AbbVie Inc.’s AndroGel may not have caused Jesse Mitchell’s heart attack, but the company was sorely fraudulent in marketing its testosterone replacement therapy to Mitchell and other men for a made-up ailment, an Illinois federal jury found while laying out a $150 million verdict against the drug company, Law360 reported.
Mitchell’s case was one of thousands in a multidistrict litigation (MDL) accusing manufacturers of testosterone treatments of not adequately warning that the hormone replacement therapy could cause heart attacks, strokes and blood clots, some of which can be fatal. The lawsuits also blame testosterone makers for creating a condition, called Low T, to lure men into using the product to treat symptoms such as low libido, weight gain and mood swings.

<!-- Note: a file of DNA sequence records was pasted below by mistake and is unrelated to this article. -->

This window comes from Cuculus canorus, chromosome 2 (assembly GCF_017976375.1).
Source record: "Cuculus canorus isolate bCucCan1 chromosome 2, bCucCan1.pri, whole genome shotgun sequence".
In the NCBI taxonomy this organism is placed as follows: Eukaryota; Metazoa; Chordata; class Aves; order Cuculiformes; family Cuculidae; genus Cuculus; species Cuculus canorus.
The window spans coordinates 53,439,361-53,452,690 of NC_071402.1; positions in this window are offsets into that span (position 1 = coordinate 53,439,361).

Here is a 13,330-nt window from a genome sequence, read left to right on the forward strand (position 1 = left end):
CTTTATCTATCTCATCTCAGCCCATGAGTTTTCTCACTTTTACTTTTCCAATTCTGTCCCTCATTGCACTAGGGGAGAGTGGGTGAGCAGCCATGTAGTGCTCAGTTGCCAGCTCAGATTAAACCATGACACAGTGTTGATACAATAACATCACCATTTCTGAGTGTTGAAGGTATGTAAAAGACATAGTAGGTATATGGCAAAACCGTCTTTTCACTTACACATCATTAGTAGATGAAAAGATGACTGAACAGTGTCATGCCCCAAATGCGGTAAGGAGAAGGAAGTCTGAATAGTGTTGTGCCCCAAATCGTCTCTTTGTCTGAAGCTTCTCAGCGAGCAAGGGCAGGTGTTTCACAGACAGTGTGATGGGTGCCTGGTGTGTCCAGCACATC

Testosterone therapies are approved only for hypogonadism, a condition in which men produce too little of the male hormone due to disease or defect. It is not for the natural drop in testosterone that occurs as men age. Yet, AbbVie and other testosterone makers launched aggressive marketing campaigns aimed directly to consumers.
Mitchell sued AbbVie in 2014 after suffering a heart attack while using AndroGel. His lawsuit pointed to numerous studies that found a link between testosterone treatments and cardiovascular risks, yet the drug companies did not include these risks on the safety labels of their testosterone products.
AbbVie argued that Mitchell’s heart attack could have been caused by his obesity, smoking, high blood pressure, poor cholesterol or family history.
The jury ultimately sided with the drug company on the question of cause, but stood with Mitchell on his fraudulent misrepresentation claim. No compensatory damages were awarded, but the jury laid out $150 million in punitive damages in Mitchell’s favor.